Amidst a blurred picture after “Brexit”, the ruling junta government has moved fast to shift its focus to the “Eastern Economic Corridor” development project as the new key driver to shore up economic growth instead of the slow-paced high-speed train projects.
After British citizens voted to leave the European Union last week, no one knows what its impact on the world economy would be until the separation actually happens, which could take as much as two years.
There is full backing for the current efforts of Deputy Prime Minister Somkid Jartusripitak, who is in charge of economic affairs, to woo foreign investors to come to Thailand, as this might be the last engine to either drive or shore up the slowdown in economic growth.
During his five-day visit to China ending yesterday, Somkid addressed the government's five-year plan to develop the "Eastern Economic Corridor" project to Chinese investors with offer of "Super privileges" the following day after the project got the green light from the Cabinet on Tuesday. That's timely for him.
His mission in China follows his road show in Japan early in June. Under the plan, all preparations will be made for investors, from land plots and privileges to rules relaxation.
In his presentation to Chinese investors, Somkid said the government would set aside 26,000 rai of land in industrial estates, focusing on targeted industries such as biotech, biofuel, aviation, automation, IT and digital, medicine, and medical equipment.
For privileges, the government will offer the investors more corporate and personal income tax privileges, separate from the existing privileges offered by the Board of Investment.
Under the BOI's current privileges, investors in the special economic zone are allowed to waiver of corporate income tax for eight years and the right to lease land for 50 years with renewal of contract for another 50 years.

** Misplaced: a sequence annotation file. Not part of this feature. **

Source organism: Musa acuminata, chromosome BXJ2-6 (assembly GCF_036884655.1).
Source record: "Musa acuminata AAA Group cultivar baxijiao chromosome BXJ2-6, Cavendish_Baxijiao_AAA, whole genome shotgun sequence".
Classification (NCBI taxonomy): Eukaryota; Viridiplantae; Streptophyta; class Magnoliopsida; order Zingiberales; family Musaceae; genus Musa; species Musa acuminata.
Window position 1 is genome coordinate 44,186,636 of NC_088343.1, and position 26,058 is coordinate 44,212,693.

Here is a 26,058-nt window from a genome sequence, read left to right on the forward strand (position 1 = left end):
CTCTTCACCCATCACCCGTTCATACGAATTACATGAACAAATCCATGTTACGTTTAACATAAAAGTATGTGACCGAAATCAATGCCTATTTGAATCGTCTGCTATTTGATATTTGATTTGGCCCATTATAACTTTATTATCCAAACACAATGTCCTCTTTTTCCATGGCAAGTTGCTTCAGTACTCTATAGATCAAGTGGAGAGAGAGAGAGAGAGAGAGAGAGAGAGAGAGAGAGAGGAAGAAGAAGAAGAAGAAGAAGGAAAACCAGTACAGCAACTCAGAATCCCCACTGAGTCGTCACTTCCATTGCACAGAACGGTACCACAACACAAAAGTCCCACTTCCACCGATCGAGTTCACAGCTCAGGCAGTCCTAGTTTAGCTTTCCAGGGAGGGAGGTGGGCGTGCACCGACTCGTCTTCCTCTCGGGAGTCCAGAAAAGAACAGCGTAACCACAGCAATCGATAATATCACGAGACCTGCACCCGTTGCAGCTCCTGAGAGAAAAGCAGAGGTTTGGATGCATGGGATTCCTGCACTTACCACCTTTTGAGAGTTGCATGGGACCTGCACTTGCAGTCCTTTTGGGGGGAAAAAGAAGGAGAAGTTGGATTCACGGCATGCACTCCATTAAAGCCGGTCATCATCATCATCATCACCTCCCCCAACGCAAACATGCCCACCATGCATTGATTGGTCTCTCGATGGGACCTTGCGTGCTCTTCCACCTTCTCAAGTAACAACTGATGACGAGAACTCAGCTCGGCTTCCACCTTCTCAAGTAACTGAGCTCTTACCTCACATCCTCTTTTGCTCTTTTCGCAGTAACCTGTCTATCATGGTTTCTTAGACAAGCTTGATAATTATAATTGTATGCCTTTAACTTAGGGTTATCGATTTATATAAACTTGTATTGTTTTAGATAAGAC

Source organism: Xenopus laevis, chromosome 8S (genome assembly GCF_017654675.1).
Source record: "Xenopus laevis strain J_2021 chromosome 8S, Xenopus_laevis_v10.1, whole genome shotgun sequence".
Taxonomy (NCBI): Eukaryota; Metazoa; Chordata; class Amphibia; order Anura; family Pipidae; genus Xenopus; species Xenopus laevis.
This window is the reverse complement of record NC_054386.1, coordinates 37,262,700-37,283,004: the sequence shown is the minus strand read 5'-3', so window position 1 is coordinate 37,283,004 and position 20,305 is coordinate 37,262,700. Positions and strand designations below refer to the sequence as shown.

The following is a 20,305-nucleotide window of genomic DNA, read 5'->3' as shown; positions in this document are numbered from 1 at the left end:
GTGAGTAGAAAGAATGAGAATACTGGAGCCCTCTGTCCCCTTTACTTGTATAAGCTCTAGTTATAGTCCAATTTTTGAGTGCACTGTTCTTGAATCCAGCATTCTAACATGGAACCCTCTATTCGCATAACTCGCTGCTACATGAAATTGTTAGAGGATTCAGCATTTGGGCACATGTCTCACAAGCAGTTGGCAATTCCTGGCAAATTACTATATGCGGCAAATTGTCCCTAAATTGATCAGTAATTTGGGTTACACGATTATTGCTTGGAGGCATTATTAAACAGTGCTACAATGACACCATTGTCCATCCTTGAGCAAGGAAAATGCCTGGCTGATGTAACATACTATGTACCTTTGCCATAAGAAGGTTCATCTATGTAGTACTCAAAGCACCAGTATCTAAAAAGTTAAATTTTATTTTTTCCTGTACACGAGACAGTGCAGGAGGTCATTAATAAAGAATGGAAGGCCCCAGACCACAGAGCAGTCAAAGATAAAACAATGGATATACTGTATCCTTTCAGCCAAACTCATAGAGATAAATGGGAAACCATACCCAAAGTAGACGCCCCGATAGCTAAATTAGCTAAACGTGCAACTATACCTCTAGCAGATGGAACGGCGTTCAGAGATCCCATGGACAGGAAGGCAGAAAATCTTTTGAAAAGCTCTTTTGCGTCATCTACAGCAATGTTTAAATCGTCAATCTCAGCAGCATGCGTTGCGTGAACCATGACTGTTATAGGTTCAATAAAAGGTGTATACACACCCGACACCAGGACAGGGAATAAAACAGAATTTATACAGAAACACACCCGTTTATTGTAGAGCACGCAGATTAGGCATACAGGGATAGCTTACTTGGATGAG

Some rules and regulations will be also relaxed to unlock obstacles to foreign investments in regard to city zoning and foreign shareholding limit of 49 per cent, especially in the aviation industry.
In addition, infrastructure projects concering rail, road, air, and marine transport will be under integration plan, comprising Laem Chabang's third-phase expansion, U-Tapao International Airport, U-Tapao deep-sea port, and Bangkok-Rayong high-speed train projects.
The total investment for these projects would be US$55 billion to $58 billion in total, or Bt2 trillion, Somkid said in China. It is not clear how Somkid arrived at these figures, as the eight-year infrastructure development plan announced by the government was worth Bt2 trillion.
As part of the "Eastern Economic Corridor" project, which is an initiative of the joint public-private working committee under the "Pracha Rath" scheme, the East-West Ferry development project is likely brand new. The project will link the East's Chon Buri province to the South's Phetchaburi.
Prime Minister Prayut Chan-o-cha has ordered the relevant agencies to speed up the project.
He wants the Chon Buri-Bangkok-Phetchaburi ferry project to be completed by 2018.
The fact is that the rail projects being built in cooperation with both China and Japan are unlikely to get off the ground as quickly as expected while the commercial seaports could happen in two or three years as the feasibility study is already complete.
One can only hope that the mega-investment projects under the East Economic Corridor plan don't turn out to be old wine in a new bottle.